After several questionable decisions in the New York Giants’ loss to the Arizona Cardinals Sunday, fans have the right to want Pat Shurmur fired.
The New York Giants lost in embarrassing fashion on their home field to a woeful Arizona Cardinals team Sunday, and a big reason why is the poor decision making of Pat Shurmur.
Patience is a virtue. But patience without results is plain stubbornness. Anybody calling for Shurmur’s job has every right to do so at this point.
Down three points with a 3rd and 18 on their own 27-yard line with 3:18 left to play, Shurmur called a draw play, resulting in a three-yard run. Instead of punting on fourth down and flipping field position, Shurmur decided to go for it on 4th and 15 from the Giants 30.
The call would prove disastrous, as Patrick Peterson sacked Daniel Jones on a corner blitz that forced a fumble, recovered by Arizona. New York’s defense would hold Arizona to three points, but New York would turn it over on downs on their final possession, ultimately losing, 27-21.
After the game, everyone expected Shurmur to take the blame for the poor decisions. Instead, it felt as if he shifted the blame to his players.
“It played out exactly how I would have hoped,” Shurmur said of the questionable play calling. “Those runs, they actually ran the same type of run against us and got it. I had planned to go for it, and we just didn’t execute the play as well as we would’ve liked and that’s what happened.”
Sure, the Giants did not execute the play Shurmur dialed up, but almost anyone with some level of knowledge about the game of football knows that this was a bad play call. Instead of simply saying “that’s on me” or “that wasn’t the right call” Shurmur passed the blame to his players who were put in a bad spot by his mistake.
With a loss that Shurmur deserves much of the blame for his record as head coach of the New York Giants is now a woeful 7-16. That brings his carer head coaching record to 16-39 when sprinkling in his two seasons as head coach of the Cleveland Browns (2011-2012).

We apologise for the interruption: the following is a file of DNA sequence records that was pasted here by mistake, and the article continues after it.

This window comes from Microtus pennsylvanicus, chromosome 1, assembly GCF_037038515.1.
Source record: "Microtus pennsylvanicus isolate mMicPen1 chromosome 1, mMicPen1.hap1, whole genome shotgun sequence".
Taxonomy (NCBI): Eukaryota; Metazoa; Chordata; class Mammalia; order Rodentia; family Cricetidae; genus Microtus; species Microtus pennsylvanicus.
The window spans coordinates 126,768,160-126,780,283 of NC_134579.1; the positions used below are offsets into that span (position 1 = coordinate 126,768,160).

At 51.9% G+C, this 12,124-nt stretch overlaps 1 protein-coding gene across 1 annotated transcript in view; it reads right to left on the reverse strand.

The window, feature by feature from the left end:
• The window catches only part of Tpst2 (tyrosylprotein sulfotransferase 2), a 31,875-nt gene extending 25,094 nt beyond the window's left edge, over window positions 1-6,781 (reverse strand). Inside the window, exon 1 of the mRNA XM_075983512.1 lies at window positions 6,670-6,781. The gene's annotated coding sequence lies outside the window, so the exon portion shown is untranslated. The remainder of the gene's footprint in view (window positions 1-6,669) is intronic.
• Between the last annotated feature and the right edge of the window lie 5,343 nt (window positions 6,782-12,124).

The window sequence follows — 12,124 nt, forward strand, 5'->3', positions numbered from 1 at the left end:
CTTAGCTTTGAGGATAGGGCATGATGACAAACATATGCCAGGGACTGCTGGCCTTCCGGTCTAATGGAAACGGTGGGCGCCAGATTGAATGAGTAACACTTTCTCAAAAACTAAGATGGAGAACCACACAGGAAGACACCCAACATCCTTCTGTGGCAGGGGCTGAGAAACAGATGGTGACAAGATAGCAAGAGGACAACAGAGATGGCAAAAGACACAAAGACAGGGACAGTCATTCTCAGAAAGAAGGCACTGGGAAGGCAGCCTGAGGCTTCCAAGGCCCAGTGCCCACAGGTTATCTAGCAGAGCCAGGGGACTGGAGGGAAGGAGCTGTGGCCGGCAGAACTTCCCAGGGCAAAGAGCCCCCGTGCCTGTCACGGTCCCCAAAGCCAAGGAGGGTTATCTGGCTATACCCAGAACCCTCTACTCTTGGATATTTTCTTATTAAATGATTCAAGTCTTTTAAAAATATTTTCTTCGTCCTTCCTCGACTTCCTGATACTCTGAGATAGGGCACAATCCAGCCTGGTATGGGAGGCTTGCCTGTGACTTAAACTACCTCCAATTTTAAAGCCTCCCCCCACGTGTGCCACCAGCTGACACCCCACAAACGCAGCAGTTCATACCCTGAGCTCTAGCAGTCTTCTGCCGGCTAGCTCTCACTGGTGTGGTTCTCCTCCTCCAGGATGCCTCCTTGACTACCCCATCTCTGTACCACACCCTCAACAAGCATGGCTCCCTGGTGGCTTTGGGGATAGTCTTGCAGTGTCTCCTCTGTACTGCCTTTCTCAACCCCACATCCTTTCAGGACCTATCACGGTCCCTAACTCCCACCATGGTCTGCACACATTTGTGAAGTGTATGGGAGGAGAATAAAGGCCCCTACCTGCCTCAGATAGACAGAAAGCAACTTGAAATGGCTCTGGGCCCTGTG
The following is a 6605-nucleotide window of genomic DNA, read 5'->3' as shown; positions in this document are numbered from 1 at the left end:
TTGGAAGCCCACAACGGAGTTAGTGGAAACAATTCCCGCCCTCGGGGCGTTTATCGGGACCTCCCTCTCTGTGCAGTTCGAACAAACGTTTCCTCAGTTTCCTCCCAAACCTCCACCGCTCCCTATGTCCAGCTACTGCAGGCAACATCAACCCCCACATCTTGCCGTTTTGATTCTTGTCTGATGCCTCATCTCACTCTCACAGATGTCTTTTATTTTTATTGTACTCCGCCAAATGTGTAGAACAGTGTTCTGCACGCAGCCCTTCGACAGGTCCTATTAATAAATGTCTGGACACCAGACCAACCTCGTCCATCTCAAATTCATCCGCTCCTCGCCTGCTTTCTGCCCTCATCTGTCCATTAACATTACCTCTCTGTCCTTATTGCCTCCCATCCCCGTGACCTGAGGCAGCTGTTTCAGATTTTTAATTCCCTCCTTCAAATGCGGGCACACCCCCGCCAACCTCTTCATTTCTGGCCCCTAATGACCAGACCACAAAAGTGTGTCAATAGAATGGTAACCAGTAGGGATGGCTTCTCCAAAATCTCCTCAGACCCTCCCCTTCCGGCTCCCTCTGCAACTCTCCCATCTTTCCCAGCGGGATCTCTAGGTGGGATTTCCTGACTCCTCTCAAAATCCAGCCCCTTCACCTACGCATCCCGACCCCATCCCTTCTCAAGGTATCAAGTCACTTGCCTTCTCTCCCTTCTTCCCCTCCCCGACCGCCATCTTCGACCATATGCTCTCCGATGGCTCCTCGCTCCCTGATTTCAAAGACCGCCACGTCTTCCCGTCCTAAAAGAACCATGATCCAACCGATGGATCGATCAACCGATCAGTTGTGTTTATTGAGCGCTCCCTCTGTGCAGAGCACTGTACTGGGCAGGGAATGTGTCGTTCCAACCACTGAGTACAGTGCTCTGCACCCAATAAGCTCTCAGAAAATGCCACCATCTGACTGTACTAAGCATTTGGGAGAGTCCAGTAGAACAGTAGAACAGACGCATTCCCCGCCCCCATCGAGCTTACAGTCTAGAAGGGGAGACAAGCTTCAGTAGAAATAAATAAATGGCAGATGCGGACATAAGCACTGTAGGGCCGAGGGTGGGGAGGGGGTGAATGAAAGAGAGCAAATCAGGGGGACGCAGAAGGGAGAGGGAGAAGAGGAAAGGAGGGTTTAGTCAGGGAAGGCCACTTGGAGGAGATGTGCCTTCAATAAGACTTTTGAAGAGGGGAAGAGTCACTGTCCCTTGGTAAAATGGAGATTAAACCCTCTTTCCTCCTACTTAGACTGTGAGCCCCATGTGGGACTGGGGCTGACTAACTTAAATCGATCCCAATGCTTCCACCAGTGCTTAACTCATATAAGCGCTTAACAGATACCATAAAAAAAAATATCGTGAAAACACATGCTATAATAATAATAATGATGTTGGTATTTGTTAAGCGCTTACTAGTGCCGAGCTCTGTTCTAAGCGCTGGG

Clearly, that is less than impressive. What makes matters worse is Shurmur hasn’t done what he was brought to New York to do. Fix the Giants offense.
Under Ben McAdoo, the Giants offense finished as the 8th worst in the NFL in total offense and averaged just 19.4 points per game, which was seventh-worst. Then in 2017, the Giants offense finished second-worst in points per game with 15.4 leading to McAdoo’s dismissal midseason.
Shurmur was hired after serving as the Vikings offensive coordinator and helping guide them to a 13-3 season with a top 10 scoring offense despite journeyman Case Keenum being his starting quarterback.
Last season under Shurmur, New York’s offense made some improvement as they averaged 23.1 points per game but still finished 5-11. Through seven games this season, however, the Giants are averaging less than they did with McAdoo in 2016 with 18.9 points per game, and rookie quarterback Daniel Jones has struggled since his terrific debut back on Sept. 22.
Clearly, the growth of the Giants offense despite coming to town inheriting players such as Evan Engram, Sterling Shepard and Odell Beckham Jr. (traded after 2018) has not improved much under Shurmur.
With all of these factors in mind, more and more Giants fans are starting to ask for the team to fire Shurmur.
A lot of the times, when fans call for their head coach’s job, there is an overreaction. For example, New York Yankees fans called for Aaron Boone to be dismissed after his rookie season as manager that saw him make some reasonable first-year mistakes. Then in 2019, he helped lead the Yankees to a 103 win season despite nearly every single one of his starters suffering an injury that forced them to miss a significant amount of time.
However, these Giants fans who want Shurmur gone are not overreacting. They are right to want a changing of the guard.
Shurmur has not delivered the offensive improvement he was hired to provide, hasn’t done much winning despite being close in several games, and has pushed the blame of his poor coaching decisions to his players.
His track record is not the one of a successful NFL coach, and unlike moving on from Tom Coughlin, there aren’t two Vince Lombardi’s in the trophy case to make the team second-guess whether it’s time to move one.
If these poor decisions leading to poor results continue, the Giants should absolutely fire Shurmur at seasons end and find the right coach to get this storied franchise back to relevance.